Dave Elliott: ull ahead for hydrogen? With its analysis suggesting that 20-35% of the UK’s energy consumption by 2050 could be hydrogen-based, the government has launched a public consultation on a new preferred hydrogen business model. It is built on a similar premise to the offshore wind CfDs, and is designed to overcome the cost gap between low carbon hydrogen and fossil fuels, helping the costs of low-carbon alternatives to fall quickly. In addition, the government is consulting on the design of the £240m Net Zero Hydrogen Fund, which aims to support the commercial deployment of new low carbon hydrogen production plants across the UK. The Hydrogen Strategy also includes a commitment to a ‘twin track’ approach to supporting multiple technologies including ‘green’ electrolytic and ‘blue’ carbon capture-enabled hydrogen production. That’s controversial. Why back both? Blue Hydrogen maybe cheaper just now, but it may lead to up to 20% more emissions than using gas direct, due in part to fugitive methane losses. Whereas green hydrogen, produced using renewable power, has no associated emissions. The case for Blue Hydrogen certainly suffered a blow when the chair of the UK Hydrogen and Fuel Cell Association resigned over what he claimed were ‘false claims made by oil companies about the cost of blue hydrogen’. He said ‘blue hydrogen is at best an expensive distraction, and at worst a lock-in for continued fossil fuel use that guarantees we will fail to meet our decarbonisation goals’. It certainly does not seem popular.
Renew Extra 18th Sept 2021 read more »
Natural gas based hydrogen production with carbon capture and storage is referred to as blue hydrogen. If substantial amounts of CO2 from natural gas reforming are captured and permanently stored, such hydrogen could be a low-carbon energy carrier. However, recent research raises questions about the effective climate impacts of blue hydrogen from a life cycle perspective. Our analysis sheds light on the relevant issues and provides a balanced perspective on the impacts on climate change associated with blue hydrogen. We show that such impacts may indeed vary over large ranges and depend on only a few key parameters: the methane emission rate of the natural gas supply chain, the CO2 removal rate at the hydrogen production plant, and the global warming metric applied.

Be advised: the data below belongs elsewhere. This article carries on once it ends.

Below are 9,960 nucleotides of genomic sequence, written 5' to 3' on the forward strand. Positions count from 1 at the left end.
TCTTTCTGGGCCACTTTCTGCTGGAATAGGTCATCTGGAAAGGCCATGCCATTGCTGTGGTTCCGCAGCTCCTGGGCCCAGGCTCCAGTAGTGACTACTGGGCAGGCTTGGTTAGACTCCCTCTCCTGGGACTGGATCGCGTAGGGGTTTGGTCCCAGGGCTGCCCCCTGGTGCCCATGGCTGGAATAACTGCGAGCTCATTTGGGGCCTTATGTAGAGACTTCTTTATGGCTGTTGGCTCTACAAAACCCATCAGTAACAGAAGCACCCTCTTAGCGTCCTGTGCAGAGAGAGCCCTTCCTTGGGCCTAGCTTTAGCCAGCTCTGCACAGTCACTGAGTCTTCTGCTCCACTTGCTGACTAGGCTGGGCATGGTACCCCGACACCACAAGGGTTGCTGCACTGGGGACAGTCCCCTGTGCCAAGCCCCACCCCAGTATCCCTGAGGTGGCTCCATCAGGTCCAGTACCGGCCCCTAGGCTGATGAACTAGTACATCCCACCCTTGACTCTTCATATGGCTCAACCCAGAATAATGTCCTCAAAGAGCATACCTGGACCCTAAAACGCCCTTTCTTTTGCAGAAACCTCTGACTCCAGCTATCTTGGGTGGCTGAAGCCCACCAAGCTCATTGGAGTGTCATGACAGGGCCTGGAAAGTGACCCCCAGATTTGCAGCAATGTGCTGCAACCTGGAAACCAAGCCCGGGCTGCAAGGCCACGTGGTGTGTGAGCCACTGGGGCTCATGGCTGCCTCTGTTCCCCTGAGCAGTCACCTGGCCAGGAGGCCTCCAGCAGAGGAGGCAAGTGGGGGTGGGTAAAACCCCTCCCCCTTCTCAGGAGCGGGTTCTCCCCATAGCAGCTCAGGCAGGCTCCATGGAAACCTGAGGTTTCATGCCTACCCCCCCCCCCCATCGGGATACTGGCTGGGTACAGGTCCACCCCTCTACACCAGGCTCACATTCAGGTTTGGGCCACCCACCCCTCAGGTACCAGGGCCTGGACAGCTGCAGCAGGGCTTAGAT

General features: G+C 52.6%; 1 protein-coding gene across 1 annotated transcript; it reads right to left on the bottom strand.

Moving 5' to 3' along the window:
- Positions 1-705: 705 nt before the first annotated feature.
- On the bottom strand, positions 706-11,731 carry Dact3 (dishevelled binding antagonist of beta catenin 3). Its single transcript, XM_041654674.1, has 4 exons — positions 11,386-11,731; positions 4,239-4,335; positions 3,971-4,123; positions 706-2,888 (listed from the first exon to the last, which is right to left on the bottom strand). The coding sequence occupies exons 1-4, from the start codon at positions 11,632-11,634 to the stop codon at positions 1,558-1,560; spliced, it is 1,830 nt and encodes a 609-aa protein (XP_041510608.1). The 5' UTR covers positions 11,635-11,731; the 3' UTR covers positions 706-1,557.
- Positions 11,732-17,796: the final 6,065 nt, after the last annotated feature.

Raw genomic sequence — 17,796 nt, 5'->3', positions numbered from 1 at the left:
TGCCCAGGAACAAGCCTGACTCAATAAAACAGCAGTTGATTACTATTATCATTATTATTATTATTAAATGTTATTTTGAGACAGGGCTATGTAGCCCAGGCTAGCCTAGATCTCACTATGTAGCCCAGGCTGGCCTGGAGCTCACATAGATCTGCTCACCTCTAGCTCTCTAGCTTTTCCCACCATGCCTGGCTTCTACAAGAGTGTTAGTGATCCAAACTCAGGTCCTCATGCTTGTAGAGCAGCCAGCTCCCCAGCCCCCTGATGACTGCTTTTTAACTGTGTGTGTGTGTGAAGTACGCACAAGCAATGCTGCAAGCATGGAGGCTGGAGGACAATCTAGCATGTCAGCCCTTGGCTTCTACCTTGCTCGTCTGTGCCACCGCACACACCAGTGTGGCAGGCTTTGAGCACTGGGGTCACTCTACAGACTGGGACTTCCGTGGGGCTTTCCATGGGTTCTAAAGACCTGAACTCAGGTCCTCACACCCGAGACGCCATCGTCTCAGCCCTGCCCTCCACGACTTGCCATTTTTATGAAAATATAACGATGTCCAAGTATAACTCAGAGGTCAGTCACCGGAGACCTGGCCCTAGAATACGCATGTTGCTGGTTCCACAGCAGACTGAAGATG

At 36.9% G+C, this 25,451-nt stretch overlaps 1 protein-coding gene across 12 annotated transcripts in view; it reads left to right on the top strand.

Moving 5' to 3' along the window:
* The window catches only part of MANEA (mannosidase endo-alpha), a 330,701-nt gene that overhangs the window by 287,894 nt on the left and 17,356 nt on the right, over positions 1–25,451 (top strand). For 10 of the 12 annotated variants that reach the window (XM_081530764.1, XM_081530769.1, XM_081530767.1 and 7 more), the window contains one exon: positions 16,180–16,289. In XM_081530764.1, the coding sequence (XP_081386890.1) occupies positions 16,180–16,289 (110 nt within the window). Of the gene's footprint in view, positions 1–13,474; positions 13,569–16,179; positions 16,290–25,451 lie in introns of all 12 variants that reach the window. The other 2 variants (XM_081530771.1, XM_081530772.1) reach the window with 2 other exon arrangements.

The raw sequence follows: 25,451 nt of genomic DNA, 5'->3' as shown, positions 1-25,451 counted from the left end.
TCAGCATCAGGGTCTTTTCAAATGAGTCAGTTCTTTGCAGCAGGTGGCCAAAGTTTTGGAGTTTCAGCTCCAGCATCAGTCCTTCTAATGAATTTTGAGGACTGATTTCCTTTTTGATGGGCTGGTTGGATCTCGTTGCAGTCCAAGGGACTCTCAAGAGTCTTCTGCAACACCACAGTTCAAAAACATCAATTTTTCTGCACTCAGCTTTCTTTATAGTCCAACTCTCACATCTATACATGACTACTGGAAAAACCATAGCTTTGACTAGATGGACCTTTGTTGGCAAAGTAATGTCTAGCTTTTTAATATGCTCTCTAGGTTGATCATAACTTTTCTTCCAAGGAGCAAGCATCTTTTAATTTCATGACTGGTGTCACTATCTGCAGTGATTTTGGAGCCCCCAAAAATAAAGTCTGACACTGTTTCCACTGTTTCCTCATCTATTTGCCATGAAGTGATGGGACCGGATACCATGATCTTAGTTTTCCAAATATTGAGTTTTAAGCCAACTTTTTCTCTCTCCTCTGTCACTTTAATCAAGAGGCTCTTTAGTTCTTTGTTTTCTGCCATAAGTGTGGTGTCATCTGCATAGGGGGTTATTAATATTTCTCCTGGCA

Chemrxiv 11th Sept 2021 read more »
Britain can overtake its European rivals to take a lead in the hydrogen power race following its departure from the EU, according to the boss of Italian energy giant Snam. Marco Alverà, a prominent hydrogen advocate, said the flexibility of Brexit will give the UK “first mover” advantage. “Here [in the EU] we need to agree on incentives with a lot of people. We need to make carbon border adjustments with a lot of people,” he said. “Here you need consensus on a lot of the big transitional adjustments. My hope is that the UK continues to adhere to a lot of the same kind of approaches [as the EU], so that it doesn’t become completely isolated,” the 46-year-old executive said. “But I think the speed with which the UK can move is very strong, even [faster] than the US.”
Telegraph 18th Sept 2021 read more »